I was going to ask how you felt about Bernie ending his campaign? I know you were quite vocal in your support of him…
I mean, whatever your opinion is, most people here hate Trump. We can all agree Trump sucks. But that’s the thing. Republicans, they’ve got all their stuff together. They say, “We want Trump” and they all agree. But with the Democrats, it’s so disheartening when you have all these people, particularly musicians behind Bernie, and he’s there with really no stake in anything, no special interest or any reason to be doing what he does, other than he’s just trying to help and make the world a better place. But then you have the media telling us Joe Biden is the man we want. He’s against gay rights, he voted to overturn Roe v Wade, and he’s basically a Republican himself. Now they’re trying to switch him out too, because he can’t even talk. They’re trying to replace him with Cuomo now. So yeah… politics, you know…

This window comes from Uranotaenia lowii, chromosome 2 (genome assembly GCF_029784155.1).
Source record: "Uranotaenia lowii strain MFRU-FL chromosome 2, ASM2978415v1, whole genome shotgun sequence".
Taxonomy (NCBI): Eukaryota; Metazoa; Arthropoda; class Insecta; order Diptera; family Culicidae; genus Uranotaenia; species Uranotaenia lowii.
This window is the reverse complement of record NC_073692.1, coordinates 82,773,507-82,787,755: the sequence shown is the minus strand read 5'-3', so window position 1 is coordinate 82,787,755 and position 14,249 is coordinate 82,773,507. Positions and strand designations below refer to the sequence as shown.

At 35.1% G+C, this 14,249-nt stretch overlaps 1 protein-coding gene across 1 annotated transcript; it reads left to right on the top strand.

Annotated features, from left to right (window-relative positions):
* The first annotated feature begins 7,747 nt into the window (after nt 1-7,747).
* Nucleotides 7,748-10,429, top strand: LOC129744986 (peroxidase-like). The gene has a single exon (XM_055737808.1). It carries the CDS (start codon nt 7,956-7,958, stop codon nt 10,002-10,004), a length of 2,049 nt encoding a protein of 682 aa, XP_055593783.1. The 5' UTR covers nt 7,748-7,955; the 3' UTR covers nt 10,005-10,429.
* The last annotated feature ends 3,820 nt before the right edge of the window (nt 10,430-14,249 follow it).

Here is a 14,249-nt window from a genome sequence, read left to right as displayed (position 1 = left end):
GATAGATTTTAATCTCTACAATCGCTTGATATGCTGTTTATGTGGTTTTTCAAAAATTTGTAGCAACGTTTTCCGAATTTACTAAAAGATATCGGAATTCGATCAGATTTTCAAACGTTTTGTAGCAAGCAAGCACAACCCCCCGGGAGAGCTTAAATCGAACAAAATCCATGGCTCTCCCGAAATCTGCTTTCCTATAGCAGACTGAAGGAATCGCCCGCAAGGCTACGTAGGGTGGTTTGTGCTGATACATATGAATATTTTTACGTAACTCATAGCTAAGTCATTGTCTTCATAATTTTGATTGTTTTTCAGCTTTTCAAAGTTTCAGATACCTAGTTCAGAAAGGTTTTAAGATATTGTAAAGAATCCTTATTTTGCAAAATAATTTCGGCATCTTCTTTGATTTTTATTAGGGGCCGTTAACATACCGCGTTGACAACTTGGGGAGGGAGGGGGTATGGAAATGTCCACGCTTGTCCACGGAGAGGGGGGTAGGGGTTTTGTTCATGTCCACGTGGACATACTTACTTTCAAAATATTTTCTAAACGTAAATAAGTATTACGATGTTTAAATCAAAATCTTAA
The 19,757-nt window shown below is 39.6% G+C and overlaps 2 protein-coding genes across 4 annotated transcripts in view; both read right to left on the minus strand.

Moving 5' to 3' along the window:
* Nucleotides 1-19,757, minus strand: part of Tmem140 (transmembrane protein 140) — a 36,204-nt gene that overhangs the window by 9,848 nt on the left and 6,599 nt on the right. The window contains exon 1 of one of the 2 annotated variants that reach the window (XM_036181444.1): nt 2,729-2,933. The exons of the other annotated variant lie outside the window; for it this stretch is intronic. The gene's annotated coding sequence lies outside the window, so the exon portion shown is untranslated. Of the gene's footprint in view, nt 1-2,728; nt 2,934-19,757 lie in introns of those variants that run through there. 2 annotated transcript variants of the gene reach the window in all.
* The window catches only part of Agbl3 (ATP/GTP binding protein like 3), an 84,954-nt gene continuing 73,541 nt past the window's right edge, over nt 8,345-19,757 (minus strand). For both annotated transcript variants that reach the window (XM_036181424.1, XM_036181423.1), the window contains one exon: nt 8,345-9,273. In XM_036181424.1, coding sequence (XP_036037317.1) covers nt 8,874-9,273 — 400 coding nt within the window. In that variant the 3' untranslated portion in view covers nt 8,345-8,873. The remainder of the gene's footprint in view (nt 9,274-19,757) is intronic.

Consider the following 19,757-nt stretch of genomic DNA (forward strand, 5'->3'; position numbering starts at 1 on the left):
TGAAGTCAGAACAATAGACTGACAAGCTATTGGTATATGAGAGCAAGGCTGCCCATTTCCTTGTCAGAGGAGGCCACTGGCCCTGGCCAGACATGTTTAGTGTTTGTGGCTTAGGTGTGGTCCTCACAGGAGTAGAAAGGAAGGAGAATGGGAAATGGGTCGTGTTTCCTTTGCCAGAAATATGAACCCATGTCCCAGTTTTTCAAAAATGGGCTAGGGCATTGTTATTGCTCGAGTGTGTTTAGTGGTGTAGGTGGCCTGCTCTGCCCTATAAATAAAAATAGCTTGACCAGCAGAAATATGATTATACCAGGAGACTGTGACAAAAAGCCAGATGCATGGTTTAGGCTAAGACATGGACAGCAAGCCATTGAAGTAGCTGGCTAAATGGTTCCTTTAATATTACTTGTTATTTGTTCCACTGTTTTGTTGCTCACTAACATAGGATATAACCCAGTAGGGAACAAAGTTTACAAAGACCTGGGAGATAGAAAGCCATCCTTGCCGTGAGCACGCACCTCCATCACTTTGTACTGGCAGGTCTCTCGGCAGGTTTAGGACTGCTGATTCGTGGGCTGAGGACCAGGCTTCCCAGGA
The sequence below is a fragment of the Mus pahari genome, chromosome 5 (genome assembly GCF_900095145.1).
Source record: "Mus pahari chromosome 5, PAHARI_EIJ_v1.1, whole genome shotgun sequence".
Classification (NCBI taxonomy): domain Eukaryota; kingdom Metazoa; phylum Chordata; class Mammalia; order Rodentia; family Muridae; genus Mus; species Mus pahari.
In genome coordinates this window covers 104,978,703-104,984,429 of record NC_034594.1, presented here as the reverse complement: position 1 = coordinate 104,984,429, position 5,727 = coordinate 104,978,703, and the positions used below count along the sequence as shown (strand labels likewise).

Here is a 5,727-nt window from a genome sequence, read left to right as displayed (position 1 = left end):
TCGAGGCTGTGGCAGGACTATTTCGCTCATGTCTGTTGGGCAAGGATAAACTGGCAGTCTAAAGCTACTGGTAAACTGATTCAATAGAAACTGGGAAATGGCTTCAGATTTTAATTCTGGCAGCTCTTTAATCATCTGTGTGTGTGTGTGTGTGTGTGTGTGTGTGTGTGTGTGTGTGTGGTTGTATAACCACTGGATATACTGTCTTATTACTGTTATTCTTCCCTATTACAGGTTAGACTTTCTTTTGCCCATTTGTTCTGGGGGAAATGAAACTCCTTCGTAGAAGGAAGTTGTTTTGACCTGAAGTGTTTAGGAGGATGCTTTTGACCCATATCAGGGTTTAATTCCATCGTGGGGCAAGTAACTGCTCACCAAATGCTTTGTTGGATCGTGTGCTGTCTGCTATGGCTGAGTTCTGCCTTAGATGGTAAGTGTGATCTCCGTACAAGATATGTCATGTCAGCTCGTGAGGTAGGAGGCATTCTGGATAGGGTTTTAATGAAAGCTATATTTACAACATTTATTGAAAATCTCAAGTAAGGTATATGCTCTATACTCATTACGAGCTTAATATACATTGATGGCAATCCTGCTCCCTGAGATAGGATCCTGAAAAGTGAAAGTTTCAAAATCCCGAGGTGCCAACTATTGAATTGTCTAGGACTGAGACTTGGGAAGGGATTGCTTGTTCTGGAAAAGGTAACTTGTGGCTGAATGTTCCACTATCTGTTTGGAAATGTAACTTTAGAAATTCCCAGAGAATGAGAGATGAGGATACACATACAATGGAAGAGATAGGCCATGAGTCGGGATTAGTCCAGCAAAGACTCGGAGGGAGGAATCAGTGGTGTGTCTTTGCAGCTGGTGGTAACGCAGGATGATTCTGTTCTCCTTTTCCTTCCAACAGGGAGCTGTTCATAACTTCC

I read somewhere you were quoted as saying you like to write music about things that matter. What matters to you?
I guess with music you can always have a song about anything. Like freakin’ ‘Savoy Truffle’, that song is awesome! But I don’t know, I feel like if you’re making music and people are listening to what you have to say, it’s our duty to try and preach these things and get the word out, whether it’s about animal rights or it’s about what’s going on with our totally corrupt system. I think the same applies if you’re a painter, actor or whatever.